Fanconi Anemia (FA) is an autosomal recessive disorder characterized by bone marrow failure (BMF), constitutional anomalies and high risk of developing cancer. Distinguishing FA from severe aplastic anemia (SAA) can be challenging especially in asyndromic patients. We undertook a clinical and laboratory cohort study of adolescent and young adult (AYA) patients with a diagnosis of FA treated at our institution to characterize the clinical features in our population, and conducted a prospective translational study to explore integration of a genomic and proteomic approach for improved diagnosis and molecular characterization of FA.


Data on FA patients was obtained from an institutionally approved BMF database and hematopoietic stem cell transplant (HSCT) database. Further data was obtained from a register of chromosomal breakage (CB) analysis results. Index cases were identified if they were older than 14 years of age at the time of diagnosis or under the care of adult hematology with a clinical diagnosis of FA based on the presence of BMF and abnormal CB, or clinical phenotype with the presence of homozygous FA related genes. Family pedigrees were constructed based on history.

In addition, patients presenting with BMF were enrolled onto an institutionally approved study investigating proteomic biomarkers and genomics of BMF syndromes. Consented peripheral blood samples and/or extracted DNA were subject to either panel based next generation sequencing (NGS) testing as part of the Saudi Genome Project or subjected to whole exome sequencing (WES) by external lab.

For proteomic analysis, peripheral blood plasma (PBP) samples from 6 patients with FA, 10 SAA patients and 7 normal controls were subjected to expression proteomics using liquid chromatography tandem mass spectrometry (LC-MS/MS).


Patients and clinical features: 55 patients (26 M, 29 F) in 30 families were identified. While 18 patients (32%) were referred with a diagnosis/suspicion of FA, in 26 (47%) FA was diagnosed at our institution. The most frequent anomaly was short stature (14 patients, 25%), skin changes (7, 12%), urogenital abnormalities (7, 12%), dysmorphism/craniofacial abnormalities (7, 12%), hands anomalies (4, 7%); 12 (22%) had no recorded anomalies. 18 patients (33%) developed a malignancy either before or after diagnosis of FA: solid tumors in 5 (9%), AML and/or MDS in 15 (27%); 3 (5%) of these patients had both solid tumors and AML/MDS.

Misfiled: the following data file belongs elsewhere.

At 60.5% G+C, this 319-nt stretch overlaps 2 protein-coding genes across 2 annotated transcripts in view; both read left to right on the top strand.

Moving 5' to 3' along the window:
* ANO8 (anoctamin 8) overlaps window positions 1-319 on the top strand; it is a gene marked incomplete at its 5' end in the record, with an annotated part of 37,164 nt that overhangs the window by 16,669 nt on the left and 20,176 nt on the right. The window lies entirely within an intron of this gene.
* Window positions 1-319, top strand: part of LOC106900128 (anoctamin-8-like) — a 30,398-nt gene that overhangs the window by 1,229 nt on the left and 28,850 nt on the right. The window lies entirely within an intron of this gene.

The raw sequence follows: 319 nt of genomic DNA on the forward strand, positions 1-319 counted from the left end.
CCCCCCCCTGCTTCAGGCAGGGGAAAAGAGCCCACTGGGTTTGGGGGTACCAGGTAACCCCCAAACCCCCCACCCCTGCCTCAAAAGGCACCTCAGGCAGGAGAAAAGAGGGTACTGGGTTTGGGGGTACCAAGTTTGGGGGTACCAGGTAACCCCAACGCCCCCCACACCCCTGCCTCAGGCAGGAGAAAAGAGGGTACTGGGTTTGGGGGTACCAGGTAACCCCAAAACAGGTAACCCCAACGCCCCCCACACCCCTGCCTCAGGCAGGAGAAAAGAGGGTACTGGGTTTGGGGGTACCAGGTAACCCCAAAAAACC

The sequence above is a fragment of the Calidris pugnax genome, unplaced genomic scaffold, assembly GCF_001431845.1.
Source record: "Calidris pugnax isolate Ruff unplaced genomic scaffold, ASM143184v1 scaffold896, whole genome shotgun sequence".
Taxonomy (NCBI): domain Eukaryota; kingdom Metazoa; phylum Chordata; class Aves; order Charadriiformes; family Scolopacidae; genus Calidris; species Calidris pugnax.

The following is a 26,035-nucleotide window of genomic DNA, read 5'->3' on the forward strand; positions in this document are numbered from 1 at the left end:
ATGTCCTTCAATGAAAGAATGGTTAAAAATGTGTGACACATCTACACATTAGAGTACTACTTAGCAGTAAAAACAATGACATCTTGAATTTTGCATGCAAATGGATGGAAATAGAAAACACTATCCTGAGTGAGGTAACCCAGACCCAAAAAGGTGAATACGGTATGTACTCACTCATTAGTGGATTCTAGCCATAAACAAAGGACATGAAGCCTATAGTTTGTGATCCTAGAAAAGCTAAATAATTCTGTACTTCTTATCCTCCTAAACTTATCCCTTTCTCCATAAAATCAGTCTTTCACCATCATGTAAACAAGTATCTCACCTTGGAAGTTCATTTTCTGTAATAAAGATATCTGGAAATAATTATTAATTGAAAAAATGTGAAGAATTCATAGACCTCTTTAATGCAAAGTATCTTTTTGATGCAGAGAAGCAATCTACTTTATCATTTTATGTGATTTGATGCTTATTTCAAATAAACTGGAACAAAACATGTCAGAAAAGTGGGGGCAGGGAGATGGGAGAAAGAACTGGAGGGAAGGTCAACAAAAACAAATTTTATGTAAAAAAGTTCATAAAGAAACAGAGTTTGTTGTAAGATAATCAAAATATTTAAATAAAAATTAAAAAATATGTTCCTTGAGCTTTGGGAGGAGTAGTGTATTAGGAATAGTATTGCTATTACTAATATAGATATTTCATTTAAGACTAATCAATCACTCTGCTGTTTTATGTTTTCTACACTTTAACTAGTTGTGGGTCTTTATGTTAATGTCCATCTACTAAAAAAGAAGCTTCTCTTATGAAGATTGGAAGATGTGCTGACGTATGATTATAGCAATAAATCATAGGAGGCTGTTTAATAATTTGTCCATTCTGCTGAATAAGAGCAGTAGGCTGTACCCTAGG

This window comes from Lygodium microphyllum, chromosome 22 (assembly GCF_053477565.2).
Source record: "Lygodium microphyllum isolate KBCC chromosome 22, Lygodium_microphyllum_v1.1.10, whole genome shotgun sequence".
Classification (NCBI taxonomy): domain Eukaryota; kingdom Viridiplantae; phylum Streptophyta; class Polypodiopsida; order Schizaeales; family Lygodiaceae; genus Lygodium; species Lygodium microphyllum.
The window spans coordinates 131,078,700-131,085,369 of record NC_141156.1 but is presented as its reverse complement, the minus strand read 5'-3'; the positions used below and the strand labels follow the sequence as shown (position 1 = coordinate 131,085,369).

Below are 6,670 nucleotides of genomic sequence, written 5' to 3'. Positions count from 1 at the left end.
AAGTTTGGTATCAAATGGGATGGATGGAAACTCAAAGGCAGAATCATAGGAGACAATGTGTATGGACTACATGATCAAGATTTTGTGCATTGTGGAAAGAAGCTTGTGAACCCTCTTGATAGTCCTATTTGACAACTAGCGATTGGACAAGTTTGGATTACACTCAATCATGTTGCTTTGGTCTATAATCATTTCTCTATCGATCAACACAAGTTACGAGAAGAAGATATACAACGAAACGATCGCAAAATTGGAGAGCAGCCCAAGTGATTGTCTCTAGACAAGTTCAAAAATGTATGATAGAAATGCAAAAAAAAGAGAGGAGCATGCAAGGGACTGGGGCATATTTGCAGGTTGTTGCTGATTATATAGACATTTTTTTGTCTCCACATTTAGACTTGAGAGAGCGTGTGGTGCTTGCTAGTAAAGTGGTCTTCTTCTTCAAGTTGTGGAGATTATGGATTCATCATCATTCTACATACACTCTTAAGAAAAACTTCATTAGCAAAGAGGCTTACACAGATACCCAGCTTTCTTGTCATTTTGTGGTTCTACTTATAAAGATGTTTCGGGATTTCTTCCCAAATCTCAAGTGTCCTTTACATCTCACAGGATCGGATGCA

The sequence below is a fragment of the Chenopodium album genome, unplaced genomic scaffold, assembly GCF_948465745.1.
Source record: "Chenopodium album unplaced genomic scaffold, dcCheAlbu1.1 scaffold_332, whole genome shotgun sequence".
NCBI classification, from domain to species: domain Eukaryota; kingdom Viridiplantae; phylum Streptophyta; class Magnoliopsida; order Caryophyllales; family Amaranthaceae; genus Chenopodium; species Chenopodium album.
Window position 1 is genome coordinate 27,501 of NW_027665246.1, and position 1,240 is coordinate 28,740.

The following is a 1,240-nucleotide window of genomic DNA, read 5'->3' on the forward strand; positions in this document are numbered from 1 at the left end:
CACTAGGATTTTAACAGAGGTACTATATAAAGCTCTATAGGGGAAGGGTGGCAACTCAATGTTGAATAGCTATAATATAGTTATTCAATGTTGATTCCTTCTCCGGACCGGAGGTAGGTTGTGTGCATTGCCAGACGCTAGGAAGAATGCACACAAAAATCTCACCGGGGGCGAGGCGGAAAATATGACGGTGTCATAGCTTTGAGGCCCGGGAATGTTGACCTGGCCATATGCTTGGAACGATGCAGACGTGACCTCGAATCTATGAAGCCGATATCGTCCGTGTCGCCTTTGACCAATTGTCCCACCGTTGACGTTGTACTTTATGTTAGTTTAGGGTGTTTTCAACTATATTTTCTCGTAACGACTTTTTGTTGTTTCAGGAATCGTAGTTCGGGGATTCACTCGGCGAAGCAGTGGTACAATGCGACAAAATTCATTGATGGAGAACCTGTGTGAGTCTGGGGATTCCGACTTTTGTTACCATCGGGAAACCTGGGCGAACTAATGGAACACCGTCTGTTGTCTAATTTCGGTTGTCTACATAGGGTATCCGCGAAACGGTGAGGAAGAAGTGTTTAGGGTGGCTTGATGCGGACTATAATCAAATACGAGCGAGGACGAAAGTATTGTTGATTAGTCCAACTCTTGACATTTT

Diagnostic Tests: 35 patients (63.6%) had a positive CB analysis with diepoxybutane (DEB) or mitomycin-C (MMC) testing; in 5 patients (9%) DEB testing was borderline and 3 (5%) had a normal CBA but had a diagnostic phenotype+/- family history and presence of a homozygous mutation in a known FA related gene. 14 patients had cytogenetic abnormalities and abnormalities involving chromosome 1 were the most frequent (50%).

Mutation Analysis: Mutational analysis was available for 12 (22%) cases; homozygous mutations in FA genes were identified in 10 patients (18%) in 7 families (23% of families): FANCA (5 patients/3 families); BRIP1 (2/2); FANCP (1/1); FANCD2 (2/1). In one case, post matched sibling (HSCT) blood sample revealed a known pathogenic heterozygous c.2632G>C,p.Glu878Gln mutation in FANCA, suggesting a carrier donor.

Proteomic analysis: Over 1650 unique PBP protein species were identified of which 605 were significantly differentially expressed (≥ 2 to ∞ - fold change & p < 0.001) between SAA /FA/ normal control subjects (Fig 1a). DNMT3A, Kinase Insert Domain Receptor (KDR) and TGFB-1 was found to be highly expressed in SAA versus FA, while ATM and APOB were highly expressed in FA versus SAA (Fig.1b).

Treatment outcomes: 36 out of 55 patients (65%) received HSCT. Actuarial survival of HSCT (n=37) and non-HSCT (n=14) patients was 70% and 77%, respectively. Treatment details were not available on 6 (11%).


We report the first characterization of AYA patients with FA in Saudi Arabia. Our report emphasizes the need for a high index of suspicion of a diagnosis of FA in BMFs. CB may be falsely negative in cases, and panel based and/or WES based NGS testing increases diagnostic accuracy; in this cohort, mutations in FANCA were the most frequent (50%). Occurrence of hematological and solid tumors is a significant risk in these AYA patients. We also report proteomic panels as potential biomarkers that distinguish FA from SAA and may provide mechanistic insights.


No relevant conflicts of interest to declare.

Author notes


Asterisk with author names denotes non-ASH members.